The Wikipedia article titled “Versions of Justice League,” something one might expect to occupy a brief explanatory subhead in the proper Justice League entry, is very long. It comprises thousands of words and over one hundred and fifty footnotes, because that’s just what it takes to fully elucidate the recent brouhaha surrounding the #ReleaseTheSnyderCut campaign.
Zack Snyder remains the sole credited director of 2017’s superhero extravaganza Justice League, but he parted ways with the production midway in the spring of that year, taking some well-deserved time following the death of his daughter. Warner Bros. brought in Joss Whedon, a cowriter of the Justice League script and an old hand at capes-and-tights crossovers from his time spent on The Avengers, to do some patch-up directing and complete the final edit.
When the film debuted later that year, a small faction of nonetheless extremely vocal fans perceived a sense of creative compromise that they traced back to the tainting influence of Whedon. With memories of the embattled Superman II fresh in their heads (an affair in which original director Richard Donner was ousted and replaced by a studio-sanctioned substitute, completing his personal edit only after years of legal battles), this grassroots movement dedicated itself to bringing the rumored “Snyder Cut” into the light of day.
As film-restoration activist efforts go, this one has shakier foundations than most; for one, the mere existence of a “Snyder Cut” is predicated on hearsay, mostly from parties involved with the production that offer conflicting accounts of its done-ness. (This can all be found on the exhaustive Wikipedia article.)
Moreover, the fandom’s read of the situation assumes an animosity between Snyder and Warner Bros that has never been proven, the notion that he wanted a dark and gritty take on the material until the studio wrested control and brightened everything up as a response to the dismal reception of Batman v Superman. He did, after all, parts ways with the film of his own volition.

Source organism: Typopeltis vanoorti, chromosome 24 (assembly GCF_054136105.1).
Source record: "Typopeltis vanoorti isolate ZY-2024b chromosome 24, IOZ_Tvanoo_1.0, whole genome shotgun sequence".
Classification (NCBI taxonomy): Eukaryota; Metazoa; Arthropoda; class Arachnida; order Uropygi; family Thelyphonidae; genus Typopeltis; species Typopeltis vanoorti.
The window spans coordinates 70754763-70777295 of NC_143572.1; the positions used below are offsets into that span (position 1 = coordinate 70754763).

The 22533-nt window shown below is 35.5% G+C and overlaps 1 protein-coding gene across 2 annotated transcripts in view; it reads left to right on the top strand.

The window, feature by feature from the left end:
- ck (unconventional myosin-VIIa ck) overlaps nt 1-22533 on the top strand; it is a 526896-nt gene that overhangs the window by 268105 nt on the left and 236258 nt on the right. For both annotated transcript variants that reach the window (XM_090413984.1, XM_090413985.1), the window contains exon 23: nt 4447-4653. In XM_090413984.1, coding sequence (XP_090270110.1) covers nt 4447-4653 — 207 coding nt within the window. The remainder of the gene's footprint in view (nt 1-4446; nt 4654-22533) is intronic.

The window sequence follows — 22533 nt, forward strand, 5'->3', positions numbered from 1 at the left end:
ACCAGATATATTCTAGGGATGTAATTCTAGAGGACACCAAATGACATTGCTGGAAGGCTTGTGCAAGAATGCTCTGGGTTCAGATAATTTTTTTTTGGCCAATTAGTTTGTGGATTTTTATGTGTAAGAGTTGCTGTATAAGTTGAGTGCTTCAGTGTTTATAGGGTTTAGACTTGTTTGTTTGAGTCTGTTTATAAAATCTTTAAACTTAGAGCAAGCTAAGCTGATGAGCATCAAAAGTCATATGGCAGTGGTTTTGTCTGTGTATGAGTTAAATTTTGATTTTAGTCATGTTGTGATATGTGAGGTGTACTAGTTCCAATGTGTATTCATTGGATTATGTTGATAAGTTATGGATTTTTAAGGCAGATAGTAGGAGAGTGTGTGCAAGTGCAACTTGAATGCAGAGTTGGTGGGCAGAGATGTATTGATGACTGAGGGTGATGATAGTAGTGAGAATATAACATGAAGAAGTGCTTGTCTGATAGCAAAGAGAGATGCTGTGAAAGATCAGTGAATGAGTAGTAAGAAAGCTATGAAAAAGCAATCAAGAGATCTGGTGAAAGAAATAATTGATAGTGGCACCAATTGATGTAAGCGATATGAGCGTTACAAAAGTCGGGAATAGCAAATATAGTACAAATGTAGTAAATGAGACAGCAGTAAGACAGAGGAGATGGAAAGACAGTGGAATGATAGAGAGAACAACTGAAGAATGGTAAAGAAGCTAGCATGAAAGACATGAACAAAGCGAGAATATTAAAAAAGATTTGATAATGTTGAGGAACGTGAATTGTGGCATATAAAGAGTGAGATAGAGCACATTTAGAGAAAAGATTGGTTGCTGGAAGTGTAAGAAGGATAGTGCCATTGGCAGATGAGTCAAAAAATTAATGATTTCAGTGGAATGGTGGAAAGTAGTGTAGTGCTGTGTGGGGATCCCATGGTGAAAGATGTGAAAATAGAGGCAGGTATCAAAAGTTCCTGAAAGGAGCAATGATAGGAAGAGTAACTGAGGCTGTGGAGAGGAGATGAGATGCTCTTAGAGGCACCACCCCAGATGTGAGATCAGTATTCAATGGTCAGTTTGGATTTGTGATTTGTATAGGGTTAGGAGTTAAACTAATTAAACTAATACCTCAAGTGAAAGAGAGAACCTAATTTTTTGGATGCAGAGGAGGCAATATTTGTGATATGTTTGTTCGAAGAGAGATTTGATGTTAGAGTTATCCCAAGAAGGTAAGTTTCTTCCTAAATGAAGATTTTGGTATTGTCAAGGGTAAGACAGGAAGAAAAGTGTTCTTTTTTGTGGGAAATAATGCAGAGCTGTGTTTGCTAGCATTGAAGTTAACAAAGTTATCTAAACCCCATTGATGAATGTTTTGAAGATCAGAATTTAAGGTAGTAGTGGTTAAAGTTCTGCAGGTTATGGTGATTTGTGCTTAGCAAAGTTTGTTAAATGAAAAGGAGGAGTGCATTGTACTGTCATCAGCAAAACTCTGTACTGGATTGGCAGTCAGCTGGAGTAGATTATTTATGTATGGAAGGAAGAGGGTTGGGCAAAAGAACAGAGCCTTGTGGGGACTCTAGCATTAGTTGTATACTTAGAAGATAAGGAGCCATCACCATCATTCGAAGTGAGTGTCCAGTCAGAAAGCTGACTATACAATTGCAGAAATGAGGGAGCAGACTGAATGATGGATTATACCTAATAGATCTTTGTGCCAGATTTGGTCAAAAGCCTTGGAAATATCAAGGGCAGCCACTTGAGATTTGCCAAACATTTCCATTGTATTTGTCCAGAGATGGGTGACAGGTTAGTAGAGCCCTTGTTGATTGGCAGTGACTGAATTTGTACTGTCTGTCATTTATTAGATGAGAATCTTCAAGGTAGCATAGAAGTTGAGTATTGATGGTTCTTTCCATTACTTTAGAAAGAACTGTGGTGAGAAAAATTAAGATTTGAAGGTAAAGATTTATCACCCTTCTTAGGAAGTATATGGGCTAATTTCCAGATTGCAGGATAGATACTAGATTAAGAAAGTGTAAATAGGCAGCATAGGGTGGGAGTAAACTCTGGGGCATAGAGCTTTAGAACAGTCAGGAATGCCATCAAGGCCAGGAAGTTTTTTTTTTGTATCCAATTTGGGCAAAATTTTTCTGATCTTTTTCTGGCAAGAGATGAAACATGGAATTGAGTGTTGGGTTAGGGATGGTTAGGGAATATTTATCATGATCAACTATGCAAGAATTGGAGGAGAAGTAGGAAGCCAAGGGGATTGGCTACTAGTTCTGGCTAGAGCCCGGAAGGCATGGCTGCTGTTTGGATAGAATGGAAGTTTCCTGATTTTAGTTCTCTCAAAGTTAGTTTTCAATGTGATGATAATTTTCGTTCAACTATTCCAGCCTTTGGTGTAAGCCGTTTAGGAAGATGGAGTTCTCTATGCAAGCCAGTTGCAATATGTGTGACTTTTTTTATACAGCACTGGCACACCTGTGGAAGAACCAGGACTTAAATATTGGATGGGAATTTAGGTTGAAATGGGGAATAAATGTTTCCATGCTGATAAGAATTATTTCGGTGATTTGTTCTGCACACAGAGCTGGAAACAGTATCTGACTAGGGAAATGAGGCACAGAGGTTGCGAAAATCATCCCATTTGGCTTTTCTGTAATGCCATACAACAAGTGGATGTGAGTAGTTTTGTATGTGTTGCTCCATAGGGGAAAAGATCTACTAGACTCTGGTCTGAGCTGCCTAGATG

What started as a knee-jerk reaction to possibly imagined studio meddling has mutated into something stranger and more aggressive, as evidenced by the scores of tweets imploring Warner Bros to “#ReleaseTheSnyderCut” found as replies to anything the studio’s official account might post. And then there’s the “The Time Has Come,” a novelty song billed as “The Official Release The Snyder Cut Anthem.”
Those following showbiz news have kept an eye on this evolving story over the past two years, but it took a dramatic turn earlier just yesterday, when actors Ben Affleck, Gal Gadot, and Ray Fisher all posted coordinated tweets calling on Warner Bros. to, you guessed it, #ReleaseTheSnyderCut. Snyder then gave his authorized approval with a pair of tweets co-signing Affleck and Gadot’s sentiments.
This represents the strongest suggestion yet that the Snyder cut may very well exist, though what appears to be a collective decision to rally the public instead of going through their contacts at Warner Bros hints at friction. If releasing the Snyder cut was as simple as negotiating with the current rights holders, that would be that. But the Twitter campaign suggests a need to prove that real people would actually be into this, that what seemed like a fringe concern has actually spread to the mainstream.
Warner Bros won’t put a tweaked version of Justice League back in theaters unless they can be sure it’ll make money, so for the Snyder faithful, this will be the greatest test of their devotion. Can they convince the rest of Hollywood to take them seriously?
Published 18 Nov 2019
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